Tuesday, July 26, 2016

First Sentences Project (Part Four)


How much can you predict about a story from its title and first sentence alone? Aliette de Bodard, Ann Leckie, Cati Porter, Rachel Swirsky, and I are in the process of finding out! We have taken the first sentences of five stories from July’s issue of Lightspeed Magazine (kindly provided to us in advance by John Joseph Adams) and attempted to predict the plot of each story. [Note: Ann and Rachel attempted to predict based on the first sentence alone, while Aliette, Cati, and I also looked to the title for clues.]

Our first story was “Magnifica Angelica Superable” by Rochita Loenen-Ruiz.

Our second story was "The One Who Isn't" by Ted Kosmatka.

Our third story was "Some Pebbles in the Palm" by Kenneth Schneyer.

This week we do our final two stories of the month. First, “5x5” by Jilly Dreadful, which begins:

Sugarloaf Fine Sciences Summer Camp
Bunk Note: Cabin Lamarr

Dear Scully,
I should’ve been suspicious of the girl in the lab coat offering me psychic ice cream.

Due to a transcription error, only Ann and Cati saw the first three lines. Aliette, Rachel, and I just saw the text starting from “Dear Scully,”.

Uh-oh. Psychic ice cream! So... what do we think comes next?

(I've put a link to the full story at the end of the post.)


Our Guesses (order of authorship has been randomized):

Rachel Swirsky:

(Note: I admit I’m a bit biased because I am writing a story about psychic ice cream. Yes, really.)

Scully turns out to be Scully from the X-Files, and this is Mulder writing to her. We’re in a universe that’s X-Files reminiscent, but covered by parody, so it’s not a violation of copyright law.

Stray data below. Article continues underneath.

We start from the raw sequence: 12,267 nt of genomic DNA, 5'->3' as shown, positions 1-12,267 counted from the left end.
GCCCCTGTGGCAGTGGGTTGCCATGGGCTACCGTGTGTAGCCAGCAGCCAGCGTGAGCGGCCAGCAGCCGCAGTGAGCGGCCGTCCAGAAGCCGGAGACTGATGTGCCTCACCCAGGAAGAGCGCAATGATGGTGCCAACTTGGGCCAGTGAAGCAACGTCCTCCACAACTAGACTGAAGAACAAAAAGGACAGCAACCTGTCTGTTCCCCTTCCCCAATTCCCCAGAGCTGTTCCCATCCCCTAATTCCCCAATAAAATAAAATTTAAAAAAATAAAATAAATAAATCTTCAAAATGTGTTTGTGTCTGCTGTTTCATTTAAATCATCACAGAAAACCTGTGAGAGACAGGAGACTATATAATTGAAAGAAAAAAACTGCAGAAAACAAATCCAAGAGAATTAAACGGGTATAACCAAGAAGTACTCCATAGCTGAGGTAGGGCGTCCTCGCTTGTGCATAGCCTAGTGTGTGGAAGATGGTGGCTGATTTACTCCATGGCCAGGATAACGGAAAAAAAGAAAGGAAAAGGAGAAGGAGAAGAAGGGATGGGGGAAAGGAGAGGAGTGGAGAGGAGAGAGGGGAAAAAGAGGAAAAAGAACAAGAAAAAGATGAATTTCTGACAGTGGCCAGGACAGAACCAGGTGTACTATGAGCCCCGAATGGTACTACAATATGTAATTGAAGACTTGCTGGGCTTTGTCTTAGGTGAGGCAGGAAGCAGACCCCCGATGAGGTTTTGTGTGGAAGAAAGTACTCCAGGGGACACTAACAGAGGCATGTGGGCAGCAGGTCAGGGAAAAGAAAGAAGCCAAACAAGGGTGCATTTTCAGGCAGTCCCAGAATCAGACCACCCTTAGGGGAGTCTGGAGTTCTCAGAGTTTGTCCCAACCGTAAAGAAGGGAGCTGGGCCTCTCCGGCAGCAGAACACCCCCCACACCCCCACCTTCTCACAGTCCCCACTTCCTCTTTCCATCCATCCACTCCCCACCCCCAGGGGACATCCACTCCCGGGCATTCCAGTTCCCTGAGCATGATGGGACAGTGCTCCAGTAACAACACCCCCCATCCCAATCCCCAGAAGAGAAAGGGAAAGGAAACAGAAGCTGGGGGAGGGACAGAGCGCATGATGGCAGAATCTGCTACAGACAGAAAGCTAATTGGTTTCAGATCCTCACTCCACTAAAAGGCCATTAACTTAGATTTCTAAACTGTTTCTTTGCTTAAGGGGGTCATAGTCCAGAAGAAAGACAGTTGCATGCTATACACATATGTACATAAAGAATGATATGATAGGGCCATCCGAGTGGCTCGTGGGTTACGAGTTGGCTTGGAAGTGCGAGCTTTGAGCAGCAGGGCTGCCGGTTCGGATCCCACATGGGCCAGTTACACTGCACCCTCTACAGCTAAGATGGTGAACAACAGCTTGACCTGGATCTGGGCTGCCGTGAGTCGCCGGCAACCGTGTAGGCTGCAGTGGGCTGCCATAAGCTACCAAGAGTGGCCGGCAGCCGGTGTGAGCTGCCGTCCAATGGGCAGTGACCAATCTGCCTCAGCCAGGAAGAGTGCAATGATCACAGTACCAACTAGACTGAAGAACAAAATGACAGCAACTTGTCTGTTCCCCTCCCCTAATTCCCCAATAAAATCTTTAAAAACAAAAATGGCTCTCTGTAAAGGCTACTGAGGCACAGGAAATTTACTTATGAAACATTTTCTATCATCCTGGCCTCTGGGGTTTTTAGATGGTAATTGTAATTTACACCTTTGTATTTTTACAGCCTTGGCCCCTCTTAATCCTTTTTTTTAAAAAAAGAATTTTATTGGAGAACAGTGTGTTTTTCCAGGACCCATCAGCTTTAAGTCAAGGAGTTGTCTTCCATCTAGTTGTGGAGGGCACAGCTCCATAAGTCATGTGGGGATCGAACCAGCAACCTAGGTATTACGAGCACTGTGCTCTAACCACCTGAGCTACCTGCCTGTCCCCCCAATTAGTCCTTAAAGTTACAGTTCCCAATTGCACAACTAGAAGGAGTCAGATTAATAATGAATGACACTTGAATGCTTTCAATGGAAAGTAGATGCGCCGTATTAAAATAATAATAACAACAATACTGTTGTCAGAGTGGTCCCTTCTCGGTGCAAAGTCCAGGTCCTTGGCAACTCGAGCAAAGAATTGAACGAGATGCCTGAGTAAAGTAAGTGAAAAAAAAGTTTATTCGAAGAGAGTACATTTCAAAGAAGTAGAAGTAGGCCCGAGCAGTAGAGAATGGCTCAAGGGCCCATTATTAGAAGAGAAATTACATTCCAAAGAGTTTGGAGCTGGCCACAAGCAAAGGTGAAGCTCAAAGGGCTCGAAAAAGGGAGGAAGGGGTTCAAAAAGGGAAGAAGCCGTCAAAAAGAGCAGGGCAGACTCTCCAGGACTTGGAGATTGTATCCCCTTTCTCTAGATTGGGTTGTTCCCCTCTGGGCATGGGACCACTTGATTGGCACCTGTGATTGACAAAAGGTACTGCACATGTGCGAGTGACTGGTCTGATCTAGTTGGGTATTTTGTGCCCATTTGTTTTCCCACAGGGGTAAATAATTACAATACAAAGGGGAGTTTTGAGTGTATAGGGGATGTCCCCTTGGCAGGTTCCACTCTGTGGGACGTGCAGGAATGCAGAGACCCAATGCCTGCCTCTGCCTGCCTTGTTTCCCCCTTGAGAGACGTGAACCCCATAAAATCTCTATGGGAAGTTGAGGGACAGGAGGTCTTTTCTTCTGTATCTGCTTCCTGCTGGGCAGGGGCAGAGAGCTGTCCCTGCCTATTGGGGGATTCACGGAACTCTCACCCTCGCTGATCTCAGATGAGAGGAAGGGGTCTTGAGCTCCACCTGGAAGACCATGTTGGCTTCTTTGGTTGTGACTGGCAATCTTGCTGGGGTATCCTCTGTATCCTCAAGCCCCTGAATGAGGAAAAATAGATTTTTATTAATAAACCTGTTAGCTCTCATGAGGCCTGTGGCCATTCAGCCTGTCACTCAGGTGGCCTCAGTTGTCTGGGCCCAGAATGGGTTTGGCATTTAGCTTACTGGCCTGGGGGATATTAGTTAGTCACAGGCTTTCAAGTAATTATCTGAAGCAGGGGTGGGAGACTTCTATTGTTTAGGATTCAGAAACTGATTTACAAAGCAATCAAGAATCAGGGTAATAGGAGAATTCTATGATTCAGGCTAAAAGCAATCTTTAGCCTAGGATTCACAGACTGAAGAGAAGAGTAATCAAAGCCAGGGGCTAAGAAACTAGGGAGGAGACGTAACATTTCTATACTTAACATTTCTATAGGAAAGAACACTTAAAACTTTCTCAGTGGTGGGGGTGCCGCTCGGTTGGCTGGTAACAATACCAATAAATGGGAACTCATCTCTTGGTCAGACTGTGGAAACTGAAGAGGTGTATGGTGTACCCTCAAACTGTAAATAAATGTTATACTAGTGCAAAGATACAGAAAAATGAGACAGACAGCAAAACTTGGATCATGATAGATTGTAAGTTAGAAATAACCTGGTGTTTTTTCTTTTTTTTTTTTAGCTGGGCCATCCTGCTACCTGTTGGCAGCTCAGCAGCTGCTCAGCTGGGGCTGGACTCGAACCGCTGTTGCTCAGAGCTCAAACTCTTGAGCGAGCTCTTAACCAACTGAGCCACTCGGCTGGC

Mulder goes on to tell her a detailed story about his experience eating the psychedelic ice cream. The letter is about a page long, and ends with his sign-off.

The rest of the story is told in letters to Scully of approximately the same length (with a longer one at the climax, and a few shorter ones peppered in for humor and pacing reasons), detailing a lot of zany adventures that are gently mocking—in the spirit of tribute—the X-Files.

A through thread involves an alien-human conspiracy which is developed lightly in references during the early part of the story, with a direct encounter about 1/3 of the way through. After halfway through, the references become thicker, and the story eventually becomes mostly about the conspiracy, with a climactic scene that’s longer than the others where the alien conspiracy thing comes to an urgent state, and is subsequently resolved.

The story ends on a final letter or two which incorporate both humor (in reference to new zany adventures now being embarked upon) and a note of emotional resonance based on Mulder’s recent experiences.

Cati Porter:

What’s immediately clear is that: a.) this story must be at least partially comprised of letters home from summer camp; and b.) this is not your summer camp! Addressing it to “Scully” could mean that this is X Files fan fiction; or that this letter-writing duo has taken on the names of X Files characters; or, could have no relationship whatsoever at all! But because of how popular the series is, I have to think that it was a deliberate attempt draw some parallels between the show and this story, and to immediately point to something strange, supernatural, or super silly about this story.

A lot of information is conveyed in these first few lines. Sugarloaf is a small mountain town near Big Bear City, so we’ve already been given a location. Most of us know what to expect from a summer camp and psychic ice cream from girls in lab coats is not one of them! So it subverts expectations and invites us to read further.